Access additional information about U.S. measles cases in 2019 on CDC's Measles Cases and Outbreaks web page.

Measles outbreaks (defined as 3 or more cases) are currently ongoing in 2019 in the following jurisdictions:

Related Links

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The David J. Sencer CDC Museum requests items related to the study, control, and prevention of influenza or items of historical significance relating to influenza for their new show 

The David J. Sencer CDC Museum in Atlanta is planning an exhibition that surveys the historical significance of influenza spanning the 20th and 21st centuries. In order to gather items for the exhibition, the museum is seeking to collect a variety of materials relating to the study, control, and prevention of the influenza virus or items of historical significance relating to influenza.  

Examples of desired artifacts include, but are not limited to, the following items: 

  • Posters, pamphlets, buttons, and collected materials
  • T-shirts
  • Sound and video recordings
  • Signs
  • Photographs (both physical and digital)
  • Memorabilia

Nothing is too trivial or unimportant. Materials that are explicitly linked to CDC or that include the CDC logo, and pre-21st century, or visually appealing items would be especially appreciated.   

To submit artifacts for consideration in the exhibition, send photos of the items that you believe would be of interest to Heather Rodriguez, assistant curator, via email at okw9@cdc.gov. You can also call (404) 718-7916 with any questions. The CDC Museum will need to be selective when considering the materials for the exhibition, but appreciates all submissions.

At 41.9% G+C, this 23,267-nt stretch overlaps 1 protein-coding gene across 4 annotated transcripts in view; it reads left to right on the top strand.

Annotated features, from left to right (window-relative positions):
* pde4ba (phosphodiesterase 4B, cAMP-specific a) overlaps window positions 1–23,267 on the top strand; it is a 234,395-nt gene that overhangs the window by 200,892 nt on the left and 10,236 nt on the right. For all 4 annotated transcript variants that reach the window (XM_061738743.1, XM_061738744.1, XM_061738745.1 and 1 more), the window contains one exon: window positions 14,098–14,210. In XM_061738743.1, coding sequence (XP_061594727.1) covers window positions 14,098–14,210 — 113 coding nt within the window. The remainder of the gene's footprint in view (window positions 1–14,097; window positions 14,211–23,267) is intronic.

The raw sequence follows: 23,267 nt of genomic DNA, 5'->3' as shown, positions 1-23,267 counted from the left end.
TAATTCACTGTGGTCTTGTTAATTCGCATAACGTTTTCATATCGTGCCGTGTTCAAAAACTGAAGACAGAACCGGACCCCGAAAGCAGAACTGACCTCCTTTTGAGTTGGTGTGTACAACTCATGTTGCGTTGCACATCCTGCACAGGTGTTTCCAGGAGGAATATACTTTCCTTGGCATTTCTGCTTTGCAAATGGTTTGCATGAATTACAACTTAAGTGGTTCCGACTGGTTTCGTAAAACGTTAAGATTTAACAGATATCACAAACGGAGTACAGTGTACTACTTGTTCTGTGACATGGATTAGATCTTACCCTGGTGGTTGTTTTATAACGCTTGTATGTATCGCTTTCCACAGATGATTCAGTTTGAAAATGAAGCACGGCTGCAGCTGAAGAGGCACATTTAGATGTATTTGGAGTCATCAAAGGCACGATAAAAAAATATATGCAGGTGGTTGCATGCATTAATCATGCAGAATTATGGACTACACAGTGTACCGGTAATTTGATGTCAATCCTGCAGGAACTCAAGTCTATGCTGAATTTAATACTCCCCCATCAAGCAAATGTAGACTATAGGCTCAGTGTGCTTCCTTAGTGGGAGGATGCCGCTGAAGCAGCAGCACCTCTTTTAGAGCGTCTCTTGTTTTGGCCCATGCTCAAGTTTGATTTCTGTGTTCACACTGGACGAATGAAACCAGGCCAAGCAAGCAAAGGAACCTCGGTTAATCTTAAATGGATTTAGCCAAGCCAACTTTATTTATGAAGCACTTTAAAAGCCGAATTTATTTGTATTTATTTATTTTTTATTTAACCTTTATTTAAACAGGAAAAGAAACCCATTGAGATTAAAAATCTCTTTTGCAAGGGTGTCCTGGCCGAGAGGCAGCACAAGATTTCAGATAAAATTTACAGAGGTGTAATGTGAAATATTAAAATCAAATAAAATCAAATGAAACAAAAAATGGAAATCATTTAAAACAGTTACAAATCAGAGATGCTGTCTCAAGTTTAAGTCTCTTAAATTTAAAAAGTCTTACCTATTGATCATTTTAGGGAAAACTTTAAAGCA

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Register now! Dr. Sharon G. Humiston, IAC's associate director for research, will present a webinar on adolescent immunization and the 16-year platform on August 14 at 1:00 p.m. (ET)

Join Sharon G. Humiston, MD, MPH, FAAP, IAC's associate director for research, for a 1-hour webinar titled "Adolescent Immunization Update and the 16-Year-Old Platform" on August 14, at 1:00 p.m. (ET). During her presentation, Dr. Humiston will review the “need-to-know” facts of adolescent immunization, including the recommendations for adolescent vaccination at 11–12 years of age and those at age 16. 

Register now!

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Nominations open for the 2019 HPV Vaccine Is Cancer Prevention Champion Award

The HPV Vaccine Is Cancer Prevention Champion Award is given annually by CDC, the American Cancer Society (ACS), and the Association of American Cancer Institutes (AACI). This award recognizes clinicians, clinics, practices, groups, and health systems that are going above and beyond to foster HPV vaccination among adolescents in their communities. Up to one Champion from each of the 50 U.S. states, 8 U.S. Territories and Freely Associated States, and the District of Columbia will be recognized.